WHO epidemiologist pointed to the unexplored aspects of the omicron strain

Expert Santiago Mas-Coma: scientists do not know about the effects of the omicron strain on the elderly

There are many unexplored aspects, but the concern is the presence of mutations in it, which have been observed in the more infectious and pathogenic varieties of the virus. This was stated in an interview with Lenta.ru by Professor Santiago Mas-Coma, an expert of the World Health Organization (WHO) and President of the International Federation of Tropical Medicine.

The epidemiologist noted that this a priori suggests that this new variant is also more transmissible and pathogenic. At the same time, the majority of those infected with the new strain of the disease is either asymptomatic or mild, but the data obtained by scientists are based on the case histories of only young people. “We still do not know anything about the effects of the omicron strain on the elderly,” Mas-Coma noted.

The specialist pointed out that mutations in the new strain are located both in the spike protein (aka S-protein) and in the nucleocapsid, that is, in the two most immunogenic parts of the coronavirus. Scientists mean the following situations by the word “mutation”: the replacement of one of the nucleotides of the RNA of the virus with a new one, the disappearance of one of the nucleotides, or the insertion of a new one. Such insertions were found at the site of furin cleavage of two S-protein subunits: S1 and S2. “Thus, this type of coronavirus may have a higher ability to penetrate into a greater number of different human cells, which a priori means greater pathogenicity,” Mas-Coma said.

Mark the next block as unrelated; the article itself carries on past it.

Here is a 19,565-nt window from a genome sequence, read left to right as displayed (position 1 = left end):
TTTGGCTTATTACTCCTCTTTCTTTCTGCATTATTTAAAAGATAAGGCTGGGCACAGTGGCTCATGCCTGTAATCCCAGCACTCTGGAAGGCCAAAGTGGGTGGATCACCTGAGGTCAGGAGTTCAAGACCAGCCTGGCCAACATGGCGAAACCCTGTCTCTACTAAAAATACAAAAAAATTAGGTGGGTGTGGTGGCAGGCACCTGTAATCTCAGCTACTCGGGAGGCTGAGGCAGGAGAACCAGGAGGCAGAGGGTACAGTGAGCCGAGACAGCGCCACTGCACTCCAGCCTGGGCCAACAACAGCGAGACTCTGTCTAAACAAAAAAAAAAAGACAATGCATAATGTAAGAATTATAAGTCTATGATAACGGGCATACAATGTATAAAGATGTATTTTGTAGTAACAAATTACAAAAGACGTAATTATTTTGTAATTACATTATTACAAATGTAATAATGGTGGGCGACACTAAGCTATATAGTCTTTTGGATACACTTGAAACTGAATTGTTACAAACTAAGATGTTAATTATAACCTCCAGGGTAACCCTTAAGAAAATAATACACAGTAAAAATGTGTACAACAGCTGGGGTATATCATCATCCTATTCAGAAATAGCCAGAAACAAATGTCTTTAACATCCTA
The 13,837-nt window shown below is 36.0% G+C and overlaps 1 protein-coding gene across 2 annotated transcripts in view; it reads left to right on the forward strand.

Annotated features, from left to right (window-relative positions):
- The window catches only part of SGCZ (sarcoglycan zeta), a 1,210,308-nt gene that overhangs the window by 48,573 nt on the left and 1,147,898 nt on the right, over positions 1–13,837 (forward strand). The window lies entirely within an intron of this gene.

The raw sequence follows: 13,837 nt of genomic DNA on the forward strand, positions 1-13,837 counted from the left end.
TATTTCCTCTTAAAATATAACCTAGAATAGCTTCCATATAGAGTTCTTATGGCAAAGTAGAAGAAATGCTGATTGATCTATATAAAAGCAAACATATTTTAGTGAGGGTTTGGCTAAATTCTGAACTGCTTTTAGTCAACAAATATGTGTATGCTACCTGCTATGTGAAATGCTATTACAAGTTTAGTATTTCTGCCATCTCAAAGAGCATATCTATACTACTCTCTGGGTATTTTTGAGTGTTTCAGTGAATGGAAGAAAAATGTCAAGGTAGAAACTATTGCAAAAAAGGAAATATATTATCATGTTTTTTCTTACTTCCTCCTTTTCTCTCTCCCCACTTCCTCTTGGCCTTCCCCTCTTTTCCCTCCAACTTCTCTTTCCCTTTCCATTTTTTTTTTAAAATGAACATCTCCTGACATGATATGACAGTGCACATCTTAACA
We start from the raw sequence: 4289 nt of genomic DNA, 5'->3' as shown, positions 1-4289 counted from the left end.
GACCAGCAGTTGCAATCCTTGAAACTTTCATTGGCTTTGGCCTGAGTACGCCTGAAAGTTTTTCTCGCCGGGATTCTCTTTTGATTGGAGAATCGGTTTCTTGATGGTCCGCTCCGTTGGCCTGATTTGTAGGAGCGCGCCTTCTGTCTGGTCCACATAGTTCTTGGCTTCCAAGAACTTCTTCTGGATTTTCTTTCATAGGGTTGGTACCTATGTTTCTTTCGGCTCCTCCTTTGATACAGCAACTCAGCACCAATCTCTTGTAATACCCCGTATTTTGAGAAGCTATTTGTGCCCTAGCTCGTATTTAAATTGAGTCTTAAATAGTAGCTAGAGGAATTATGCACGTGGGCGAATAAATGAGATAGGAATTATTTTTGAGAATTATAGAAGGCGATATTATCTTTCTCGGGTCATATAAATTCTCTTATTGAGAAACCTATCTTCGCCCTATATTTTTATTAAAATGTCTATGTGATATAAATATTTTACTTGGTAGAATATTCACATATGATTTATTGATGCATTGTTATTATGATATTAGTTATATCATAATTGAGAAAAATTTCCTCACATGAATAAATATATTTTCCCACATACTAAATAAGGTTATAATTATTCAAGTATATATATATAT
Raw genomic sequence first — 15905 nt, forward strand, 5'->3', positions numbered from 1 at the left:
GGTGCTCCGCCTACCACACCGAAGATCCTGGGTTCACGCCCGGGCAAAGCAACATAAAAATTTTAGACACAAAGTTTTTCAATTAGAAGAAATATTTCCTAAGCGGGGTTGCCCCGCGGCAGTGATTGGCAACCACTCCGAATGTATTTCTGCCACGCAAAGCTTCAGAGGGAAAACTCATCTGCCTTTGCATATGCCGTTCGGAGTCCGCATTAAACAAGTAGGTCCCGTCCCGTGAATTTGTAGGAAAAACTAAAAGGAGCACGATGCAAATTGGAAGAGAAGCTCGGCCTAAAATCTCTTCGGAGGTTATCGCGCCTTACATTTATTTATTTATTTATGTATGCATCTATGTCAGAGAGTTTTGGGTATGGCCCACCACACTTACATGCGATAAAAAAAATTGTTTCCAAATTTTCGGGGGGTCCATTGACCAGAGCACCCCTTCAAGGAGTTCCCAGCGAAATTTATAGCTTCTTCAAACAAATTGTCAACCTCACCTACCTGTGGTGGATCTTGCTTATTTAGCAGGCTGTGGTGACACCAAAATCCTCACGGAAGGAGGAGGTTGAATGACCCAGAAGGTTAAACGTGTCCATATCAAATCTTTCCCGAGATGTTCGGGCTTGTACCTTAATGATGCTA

On November 11, a strain under the code B was identified in South Africa. 1.1.529, which was named “omicron”. The country's health minister said that the new option is easily tolerated by vaccinated patients, however, according to some reports, it can bypass the immunity of those who have recovered from other strains. The new strain has been reported in a number of countries in Africa, Australia, Brazil, India, the United States, the United Arab Emirates, Saudi Arabia and several European countries, including Russia.